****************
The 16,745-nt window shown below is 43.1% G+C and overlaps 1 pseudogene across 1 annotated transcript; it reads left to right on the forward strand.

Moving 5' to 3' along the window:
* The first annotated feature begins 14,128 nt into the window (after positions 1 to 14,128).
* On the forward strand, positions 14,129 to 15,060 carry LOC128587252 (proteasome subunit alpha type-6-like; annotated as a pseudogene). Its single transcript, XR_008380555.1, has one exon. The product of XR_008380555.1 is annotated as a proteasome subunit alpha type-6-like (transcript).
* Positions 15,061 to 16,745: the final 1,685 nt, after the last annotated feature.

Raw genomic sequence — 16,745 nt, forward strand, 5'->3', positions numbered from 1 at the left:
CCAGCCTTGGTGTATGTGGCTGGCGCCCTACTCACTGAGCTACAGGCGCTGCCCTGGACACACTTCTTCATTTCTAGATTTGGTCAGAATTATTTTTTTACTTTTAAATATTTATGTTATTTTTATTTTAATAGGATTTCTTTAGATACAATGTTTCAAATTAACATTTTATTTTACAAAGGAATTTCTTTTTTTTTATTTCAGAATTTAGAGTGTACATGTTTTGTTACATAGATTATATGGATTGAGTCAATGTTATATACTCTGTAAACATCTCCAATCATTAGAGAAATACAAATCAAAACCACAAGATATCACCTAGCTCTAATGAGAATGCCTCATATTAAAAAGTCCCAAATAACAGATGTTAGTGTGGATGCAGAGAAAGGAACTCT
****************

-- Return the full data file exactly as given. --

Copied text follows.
The 16,745-nt window shown below is 43.1% G+C and overlaps 1 pseudogene across 1 annotated transcript; it reads left to right on the forward strand.

Moving 5' to 3' along the window:
* The first annotated feature begins 14,128 nt into the window (after positions 1 to 14,128).
* On the forward strand, positions 14,129 to 15,060 carry LOC128587252 (proteasome subunit alpha type-6-like; annotated as a pseudogene). Its single transcript, XR_008380555.1, has one exon. The product of XR_008380555.1 is annotated as a proteasome subunit alpha type-6-like (transcript).
* Positions 15,061 to 16,745: the final 1,685 nt, after the last annotated feature.

Raw genomic sequence — 16,745 nt, forward strand, 5'->3', positions numbered from 1 at the left:
CCAGCCTTGGTGTATGTGGCTGGCGCCCTACTCACTGAGCTACAGGCGCTGCCCTGGACACACTTCTTCATTTCTAGATTTGGTCAGAATTATTTTTTTACTTTTAAATATTTATGTTATTTTTATTTTAATAGGATTTCTTTAGATACAATGTTTCAAATTAACATTTTATTTTACAAAGGAATTTCTTTTTTTTTATTTCAGAATTTAGAGTGTACATGTTTTGTTACATAGATTATATGGATTGAGTCAATGTTATATACTCTGTAAACATCTCCAATCATTAGAGAAATACAAATCAAAACCACAAGATATCACCTAGCTCTAATGAGAATGCCTCATATTAAAAAGTCCCAAATAACAGATGTTAGTGTGGATGCAGAGAAAGGAACTCT